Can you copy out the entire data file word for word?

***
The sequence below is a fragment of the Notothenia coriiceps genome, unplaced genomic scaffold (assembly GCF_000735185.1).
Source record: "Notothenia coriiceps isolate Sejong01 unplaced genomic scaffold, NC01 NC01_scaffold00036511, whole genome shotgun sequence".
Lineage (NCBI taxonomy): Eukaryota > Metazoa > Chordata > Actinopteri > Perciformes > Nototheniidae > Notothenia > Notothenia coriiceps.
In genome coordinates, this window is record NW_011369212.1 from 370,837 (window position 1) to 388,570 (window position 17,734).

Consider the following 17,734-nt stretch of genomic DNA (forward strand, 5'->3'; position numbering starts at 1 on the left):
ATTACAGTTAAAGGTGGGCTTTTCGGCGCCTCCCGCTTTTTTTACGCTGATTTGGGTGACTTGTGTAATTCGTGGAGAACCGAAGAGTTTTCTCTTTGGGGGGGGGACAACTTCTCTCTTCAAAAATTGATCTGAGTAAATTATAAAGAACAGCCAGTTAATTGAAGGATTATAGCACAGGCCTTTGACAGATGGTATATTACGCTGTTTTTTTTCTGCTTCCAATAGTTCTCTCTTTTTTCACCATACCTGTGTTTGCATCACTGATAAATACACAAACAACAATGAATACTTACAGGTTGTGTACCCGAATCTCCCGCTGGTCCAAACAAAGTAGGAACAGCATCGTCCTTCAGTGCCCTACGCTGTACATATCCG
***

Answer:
The sequence below is a fragment of the Notothenia coriiceps genome, unplaced genomic scaffold (assembly GCF_000735185.1).
Source record: "Notothenia coriiceps isolate Sejong01 unplaced genomic scaffold, NC01 NC01_scaffold00036511, whole genome shotgun sequence".
Lineage (NCBI taxonomy): Eukaryota > Metazoa > Chordata > Actinopteri > Perciformes > Nototheniidae > Notothenia > Notothenia coriiceps.
In genome coordinates, this window is record NW_011369212.1 from 370,837 (window position 1) to 388,570 (window position 17,734).

Consider the following 17,734-nt stretch of genomic DNA (forward strand, 5'->3'; position numbering starts at 1 on the left):
ATTACAGTTAAAGGTGGGCTTTTCGGCGCCTCCCGCTTTTTTTACGCTGATTTGGGTGACTTGTGTAATTCGTGGAGAACCGAAGAGTTTTCTCTTTGGGGGGGGGACAACTTCTCTCTTCAAAAATTGATCTGAGTAAATTATAAAGAACAGCCAGTTAATTGAAGGATTATAGCACAGGCCTTTGACAGATGGTATATTACGCTGTTTTTTTTCTGCTTCCAATAGTTCTCTCTTTTTTCACCATACCTGTGTTTGCATCACTGATAAATACACAAACAACAATGAATACTTACAGGTTGTGTACCCGAATCTCCCGCTGGTCCAAACAAAGTAGGAACAGCATCGTCCTTCAGTGCCCTACGCTGTACATATCCG